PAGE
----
The Days and Nights of Beebee Fenstermaker – Factory Theatre

Young Beebee Fenstermaker is brimming with hope and ambition when she makes her move to the big city to pursue her dream career as a writer. However, her lofty ideals are soon served with a swift punch to the gut as she finds difficulty balancing her ‘creative’ work with paying the bills.

The plight of the young creative struggling to balance their ‘everyday’ job with their art is one that has long been rehashed and revisited. And, as evidenced by this staging of William Snyder’s 1963 play, that is because it will never cease to be relevant.

It is really only fitting that The Days and Nights of Beebee Fenstermaker is staged by an ambitious independent theatre company like Phable Productions. Nestled in the shabby-chic Factory Theatre complex, The Fusebox can be a difficult place to bring light and warmth,  but  under director Candice Storey the Phable team have managed to create a cosy retro 60s apartment – complete with vintage pop music humming throughout the room as the audience takes their seats.

The play begins rather light, and you could easily assume this sitcom-like tone would continue for the whole show. Beebee (Chantelle Von Appen) flounces into her new apartment, arms loaded with boxes as she sets up her new dwelling; her friendly new neighbour Nettie Jo (portrayed with vacant sweetness by Bronte Sparrow), another young woman, helps to unstack books.

Beebee assertively (if naively) announces that she plans to make a living on writing novels alone and to meet a man to fall deeply in love with for the rest of her life.  However, things predictably take a turn when three months later she finds herself desperate enough to take a medial office job while her novel writing attempts are stalled.

If you were to go into this play expecting a light and entirely predictable coming-of-age story about a determined young woman finding her feet, you’d be mistaken. Over two and a half hours, Chantelle Von Appen transforms our lead from bright-eyed and ambitious to weary and defeated – we see her age before us.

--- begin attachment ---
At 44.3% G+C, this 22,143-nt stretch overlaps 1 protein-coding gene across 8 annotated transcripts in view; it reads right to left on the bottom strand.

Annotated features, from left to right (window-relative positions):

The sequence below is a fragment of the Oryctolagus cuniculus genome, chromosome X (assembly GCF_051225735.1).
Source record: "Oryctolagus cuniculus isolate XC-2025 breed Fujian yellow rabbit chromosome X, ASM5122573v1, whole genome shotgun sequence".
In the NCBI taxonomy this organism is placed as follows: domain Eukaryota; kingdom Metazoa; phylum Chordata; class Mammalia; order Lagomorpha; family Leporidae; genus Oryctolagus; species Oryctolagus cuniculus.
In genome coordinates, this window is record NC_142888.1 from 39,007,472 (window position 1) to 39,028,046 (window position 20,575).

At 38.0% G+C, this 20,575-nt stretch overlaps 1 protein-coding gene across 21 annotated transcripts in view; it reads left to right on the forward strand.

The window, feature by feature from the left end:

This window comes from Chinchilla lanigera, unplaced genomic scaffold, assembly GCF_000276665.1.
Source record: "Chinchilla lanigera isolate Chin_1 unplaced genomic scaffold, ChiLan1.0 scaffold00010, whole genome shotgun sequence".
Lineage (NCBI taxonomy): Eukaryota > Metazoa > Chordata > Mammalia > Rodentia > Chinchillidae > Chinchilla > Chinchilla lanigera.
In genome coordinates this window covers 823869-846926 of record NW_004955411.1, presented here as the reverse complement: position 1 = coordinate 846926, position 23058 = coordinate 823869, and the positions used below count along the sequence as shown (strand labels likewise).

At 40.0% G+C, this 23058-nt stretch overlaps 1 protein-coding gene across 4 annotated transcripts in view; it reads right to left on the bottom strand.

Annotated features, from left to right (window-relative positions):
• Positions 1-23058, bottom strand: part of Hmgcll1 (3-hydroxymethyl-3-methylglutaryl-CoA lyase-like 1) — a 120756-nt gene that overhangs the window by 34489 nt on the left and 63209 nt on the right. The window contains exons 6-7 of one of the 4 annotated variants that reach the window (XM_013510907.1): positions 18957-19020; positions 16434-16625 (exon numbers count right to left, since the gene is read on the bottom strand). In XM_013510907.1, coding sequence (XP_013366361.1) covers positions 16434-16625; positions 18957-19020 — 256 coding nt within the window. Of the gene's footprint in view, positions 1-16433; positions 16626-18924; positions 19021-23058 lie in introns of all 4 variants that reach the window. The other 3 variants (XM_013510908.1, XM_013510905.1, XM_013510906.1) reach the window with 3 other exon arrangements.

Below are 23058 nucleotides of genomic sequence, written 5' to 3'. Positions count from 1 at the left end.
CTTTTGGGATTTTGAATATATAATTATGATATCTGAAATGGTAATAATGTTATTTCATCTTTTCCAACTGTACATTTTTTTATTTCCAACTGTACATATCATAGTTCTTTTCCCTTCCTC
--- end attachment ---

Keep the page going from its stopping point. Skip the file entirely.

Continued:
Seated along the back of the stage are the remainder of the cast of this seven-hander, lined up like patients waiting in a doctor’s office. This arrangement has the potential to be distracting but it manages to come across as whimsical. Perhaps their presence on stage represents their constant presence in Beebee’s mind – the pressure of her family’s expectations (personified by her mother and aunts); the potential of men she is yet to meet?  In a way the characters mirror the audience as they nod and silently laugh along.

In addition to Beebee’s story, we also follow her mother Melinda (Eileen Camilleri) as she navigates her relationships with her sisters Virginia (Lauren Orrell) and Betty (Helen Stuart) as they await their elderly mother’s impending death. Beebee’s apartment becomes Melinda’s home as this sub-plot interjects, a staging choice which, again, is not as disorienting as it would seem.

The best chemistry on stage was undoubtedly between Beebee and live-in boyfriend Ed Busby (Ryan Michael Madden) their plucky dialogue and quirks give the show some much needed buoyancy amidst its tendency towards the laborious. Following their playful and affectionate beginnings, the devastating breakdown of their relationship is raw and unflinching, Von Appen and Madden are nerve-strikingly convincing in the eruption of their final great fight.

While costuming in this production is not extravagant (nor need it be) the rotation of Beebee’s outfits is cleverly used to flag the different personal states in her journey. From the flowing dress and scarf she wears in the first act, through to a muted grey corporate-style dress, and eventually nothing but a black slip as she bashes about in the squalor her apartment becomes by the final scenes.

For the most part, The Days and Nights of Beebee Fenstermaker ponders through relationships and how we conduct them – whether with family, friends or lovers. So it is curious when this play abruptly wraps up with Beebee meeting and presumably ending up with Bob Smith (portrayed with unassuming boyish charm by Jack Berry) in the final act – with the main drawcard for Beebee apparently being that it’s nice how they can ‘stand each other’?

This play touches on the most bittersweet realities of the human condition – with a greater feminist sensibility than one may expect from a male playwright working in the 60’s. But after riding along with the ups and downs of Beebee and the women of her family (and there are more ‘downs’ than ‘ups’), you may find yourself asking, ‘Why?’

Ultimately, the reason for this play is to remind us that we are not alone. That misery may be overwhelming at times, that we may not always conduct ourselves the best we could, but ultimately life will go on, and inspiration will always eventually present itself.

Cassie Tongue

Cassie is a theatre critic and arts writer in Sydney, and is the deputy editor of AussieTheatre. She has written for The Guardian, Time Out Sydney, Daily Review, and BroadwayWorld Australia. She is a voter for the Sydney Theatre Awards.

Cassie Tongue

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